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Why scraping chipped nail polish is a bad idea

Why scraping chipped nail polish is a bad idea
Why scraping chipped nail polish is a bad idea

Are you the type who wants to remove every last bit of damaged nail polish by meticulously scraping your nails? This is a bad idea and we’ll explain why.

It happens to all of us. A few weeks after getting a nice manicure at home or in the salon, it starts to get damaged and the paint starts to flake. And, to keep our hands from looking “neglected,” we make it our mission to remove every last bit of polish left on every nail.

However, according to experts, it is a very bad habit, even worse than biting your nails.

A deterioration in the quality of the nails

In an article published on the American version of HuffPost, Vanessa Sanchez McCullough, manicurist in Los Angeles for the nail polish brand CND, explains that scratching the nail polish risks permanently damaging the nails:

“Think of your nails as a notebook and imagine that every time you remove the nail polish, you tear out the pages of the notebook”details Vanessa Sanchez McCullough.

By regularly scraping the nail polish, with every manicure that begins to deteriorate, you risk altering the structure of the nails: not only the hard and keratinized plate (onychocytes) that constitutes the external part of the nail, but also what we call the root of the nail, i.e. the soft tissue structure under the keratin plate, and which is the production center of the nail. Scraping the nail polish also risks damaging the cuticles which act as a protective seal to prevent moisture and infections from penetrating the nail.

“When removing nail polish, the top layers of onychocyte cells may also be inadvertently removed along with the nail polish, leaving the nail with an uneven surface and white spots called keratin granulations.”, explains dermatologist Dana Stern to Huffpost US. She explains that while keratin granulations themselves are not harmful, they are a sign of dehydration and deterioration of the nail.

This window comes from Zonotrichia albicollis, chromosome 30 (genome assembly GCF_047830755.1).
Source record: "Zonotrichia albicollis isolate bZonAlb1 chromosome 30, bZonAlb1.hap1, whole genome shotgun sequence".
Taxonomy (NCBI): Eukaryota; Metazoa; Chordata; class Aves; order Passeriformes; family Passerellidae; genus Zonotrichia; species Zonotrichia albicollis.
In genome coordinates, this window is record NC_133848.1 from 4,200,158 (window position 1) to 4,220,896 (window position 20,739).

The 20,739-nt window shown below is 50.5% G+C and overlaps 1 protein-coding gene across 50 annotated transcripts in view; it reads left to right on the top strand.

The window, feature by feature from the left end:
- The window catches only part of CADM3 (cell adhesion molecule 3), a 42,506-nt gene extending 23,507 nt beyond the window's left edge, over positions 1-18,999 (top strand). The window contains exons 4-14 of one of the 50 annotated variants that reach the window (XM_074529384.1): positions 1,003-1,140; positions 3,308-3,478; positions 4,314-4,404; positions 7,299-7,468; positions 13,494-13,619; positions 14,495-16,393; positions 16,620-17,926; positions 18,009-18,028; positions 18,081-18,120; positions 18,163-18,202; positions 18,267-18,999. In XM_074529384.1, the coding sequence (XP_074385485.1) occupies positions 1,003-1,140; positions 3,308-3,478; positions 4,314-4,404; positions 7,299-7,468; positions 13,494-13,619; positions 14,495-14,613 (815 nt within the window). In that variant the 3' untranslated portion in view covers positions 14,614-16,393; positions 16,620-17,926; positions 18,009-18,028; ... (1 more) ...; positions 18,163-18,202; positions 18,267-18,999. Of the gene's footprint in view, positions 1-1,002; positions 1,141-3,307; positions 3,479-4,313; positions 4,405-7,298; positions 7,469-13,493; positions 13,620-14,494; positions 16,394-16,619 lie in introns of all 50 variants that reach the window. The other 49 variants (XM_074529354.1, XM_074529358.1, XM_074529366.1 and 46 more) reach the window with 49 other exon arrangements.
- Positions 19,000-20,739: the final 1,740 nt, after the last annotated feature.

Scraping off flaking nail polish, in addition to dehydrating the nail, can thin the nail and therefore make it less resistant. Finally, this bad habit risks causing a pathology called onycholysis, that is, a separation of the upper layers of the nail, which is very painful.

Take care of your nails every day

If you've gotten into the habit of peeling off nail polish (semi-permanent or otherwise) that gets ruined, it's best to stop now. As Dr. Dana Stern explains, it's important to let your nails recover by leaving them exposed, while the keratin granulations develop and the nail recovers from damage.

If your nails are particularly damaged, you can try gently exfoliating them with glycolic acid to remove any dead cells.

You can also use cuticle oil to avoid having drying and therefore brittle nails. “Keeping the nail plate and cuticles hydrated will promote healthy nail growth and help keep them in better shape,” emphasizes Vanessa Sanchez McCullough.

Finally, be careful with cleaning products: when cleaning, make sure you wear gloves, otherwise the active ingredients of these products will damage your nails, even more than the nail polish.


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Source: Madmoizelle

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